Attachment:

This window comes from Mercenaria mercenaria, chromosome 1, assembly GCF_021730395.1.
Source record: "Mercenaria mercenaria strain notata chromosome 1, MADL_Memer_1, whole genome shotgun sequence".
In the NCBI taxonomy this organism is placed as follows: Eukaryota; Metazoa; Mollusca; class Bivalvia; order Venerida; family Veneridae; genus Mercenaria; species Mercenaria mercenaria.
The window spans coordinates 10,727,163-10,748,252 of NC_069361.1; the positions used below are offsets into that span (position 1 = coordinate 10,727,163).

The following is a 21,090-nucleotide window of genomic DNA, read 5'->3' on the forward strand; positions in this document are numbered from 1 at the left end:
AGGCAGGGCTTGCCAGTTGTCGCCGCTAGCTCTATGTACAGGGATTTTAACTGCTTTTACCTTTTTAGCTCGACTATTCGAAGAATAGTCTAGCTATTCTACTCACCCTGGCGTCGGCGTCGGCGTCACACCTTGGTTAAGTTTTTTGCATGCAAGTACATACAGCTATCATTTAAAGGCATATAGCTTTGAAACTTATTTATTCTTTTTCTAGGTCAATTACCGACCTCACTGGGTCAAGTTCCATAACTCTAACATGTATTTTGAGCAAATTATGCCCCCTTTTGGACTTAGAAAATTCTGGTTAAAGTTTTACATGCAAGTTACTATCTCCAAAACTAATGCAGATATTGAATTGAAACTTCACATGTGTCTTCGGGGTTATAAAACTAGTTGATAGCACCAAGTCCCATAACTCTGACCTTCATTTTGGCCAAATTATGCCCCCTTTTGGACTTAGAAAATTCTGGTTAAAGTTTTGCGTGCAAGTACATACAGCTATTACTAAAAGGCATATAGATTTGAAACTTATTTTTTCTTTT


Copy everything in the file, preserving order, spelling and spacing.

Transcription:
This window comes from Mercenaria mercenaria, chromosome 1, assembly GCF_021730395.1.
Source record: "Mercenaria mercenaria strain notata chromosome 1, MADL_Memer_1, whole genome shotgun sequence".
In the NCBI taxonomy this organism is placed as follows: Eukaryota; Metazoa; Mollusca; class Bivalvia; order Venerida; family Veneridae; genus Mercenaria; species Mercenaria mercenaria.
The window spans coordinates 10,727,163-10,748,252 of NC_069361.1; the positions used below are offsets into that span (position 1 = coordinate 10,727,163).

The following is a 21,090-nucleotide window of genomic DNA, read 5'->3' on the forward strand; positions in this document are numbered from 1 at the left end:
AGGCAGGGCTTGCCAGTTGTCGCCGCTAGCTCTATGTACAGGGATTTTAACTGCTTTTACCTTTTTAGCTCGACTATTCGAAGAATAGTCTAGCTATTCTACTCACCCTGGCGTCGGCGTCGGCGTCACACCTTGGTTAAGTTTTTTGCATGCAAGTACATACAGCTATCATTTAAAGGCATATAGCTTTGAAACTTATTTATTCTTTTTCTAGGTCAATTACCGACCTCACTGGGTCAAGTTCCATAACTCTAACATGTATTTTGAGCAAATTATGCCCCCTTTTGGACTTAGAAAATTCTGGTTAAAGTTTTACATGCAAGTTACTATCTCCAAAACTAATGCAGATATTGAATTGAAACTTCACATGTGTCTTCGGGGTTATAAAACTAGTTGATAGCACCAAGTCCCATAACTCTGACCTTCATTTTGGCCAAATTATGCCCCCTTTTGGACTTAGAAAATTCTGGTTAAAGTTTTGCGTGCAAGTACATACAGCTATTACTAAAAGGCATATAGATTTGAAACTTATTTTTTCTTTT